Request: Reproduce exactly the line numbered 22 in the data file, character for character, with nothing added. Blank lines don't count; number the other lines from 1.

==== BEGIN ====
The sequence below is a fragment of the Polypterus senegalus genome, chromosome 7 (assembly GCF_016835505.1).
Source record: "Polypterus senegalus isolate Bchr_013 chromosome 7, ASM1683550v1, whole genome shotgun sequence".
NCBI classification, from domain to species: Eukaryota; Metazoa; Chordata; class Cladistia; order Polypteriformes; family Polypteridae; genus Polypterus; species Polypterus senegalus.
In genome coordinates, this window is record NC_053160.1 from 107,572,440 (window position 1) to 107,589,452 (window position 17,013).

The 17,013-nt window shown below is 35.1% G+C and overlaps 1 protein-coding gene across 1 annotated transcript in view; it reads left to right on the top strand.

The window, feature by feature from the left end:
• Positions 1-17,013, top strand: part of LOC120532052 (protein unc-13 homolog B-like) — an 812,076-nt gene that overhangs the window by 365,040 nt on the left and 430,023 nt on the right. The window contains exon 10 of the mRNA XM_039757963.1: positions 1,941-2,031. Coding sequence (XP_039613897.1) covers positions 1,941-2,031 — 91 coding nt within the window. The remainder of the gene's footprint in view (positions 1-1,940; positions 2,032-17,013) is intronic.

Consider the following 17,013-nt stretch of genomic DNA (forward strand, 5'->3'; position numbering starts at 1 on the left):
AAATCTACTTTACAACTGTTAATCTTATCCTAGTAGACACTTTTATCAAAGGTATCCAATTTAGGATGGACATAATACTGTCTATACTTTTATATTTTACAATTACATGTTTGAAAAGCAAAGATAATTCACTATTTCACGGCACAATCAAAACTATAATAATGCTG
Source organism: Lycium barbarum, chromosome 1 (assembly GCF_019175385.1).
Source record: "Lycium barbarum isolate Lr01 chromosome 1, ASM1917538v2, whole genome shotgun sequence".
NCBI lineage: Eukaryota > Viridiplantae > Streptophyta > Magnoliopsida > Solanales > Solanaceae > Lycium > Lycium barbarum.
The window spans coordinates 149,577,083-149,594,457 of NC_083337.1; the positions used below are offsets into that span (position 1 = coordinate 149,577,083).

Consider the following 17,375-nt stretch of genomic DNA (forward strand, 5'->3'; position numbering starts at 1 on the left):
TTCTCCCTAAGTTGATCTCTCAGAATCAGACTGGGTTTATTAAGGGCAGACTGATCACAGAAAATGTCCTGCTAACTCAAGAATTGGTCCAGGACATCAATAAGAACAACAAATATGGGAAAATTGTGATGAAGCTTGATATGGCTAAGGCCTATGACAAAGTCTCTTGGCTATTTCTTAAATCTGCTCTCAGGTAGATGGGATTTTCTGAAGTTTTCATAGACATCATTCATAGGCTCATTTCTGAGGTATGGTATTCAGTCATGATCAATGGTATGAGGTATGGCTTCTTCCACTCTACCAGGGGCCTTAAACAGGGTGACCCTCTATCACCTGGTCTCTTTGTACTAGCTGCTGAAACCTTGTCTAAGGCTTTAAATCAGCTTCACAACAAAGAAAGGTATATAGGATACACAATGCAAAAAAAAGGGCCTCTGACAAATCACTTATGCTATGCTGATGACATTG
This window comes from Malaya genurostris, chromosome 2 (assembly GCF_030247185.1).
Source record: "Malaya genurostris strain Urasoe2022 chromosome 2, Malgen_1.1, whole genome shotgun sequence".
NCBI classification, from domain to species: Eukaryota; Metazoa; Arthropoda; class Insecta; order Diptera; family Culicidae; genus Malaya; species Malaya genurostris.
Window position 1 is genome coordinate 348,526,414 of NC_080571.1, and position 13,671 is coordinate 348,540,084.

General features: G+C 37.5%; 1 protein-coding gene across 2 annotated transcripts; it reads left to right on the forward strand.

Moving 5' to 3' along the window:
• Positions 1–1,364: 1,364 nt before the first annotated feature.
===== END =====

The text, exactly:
• Positions 1–1,364: 1,364 nt before the first annotated feature.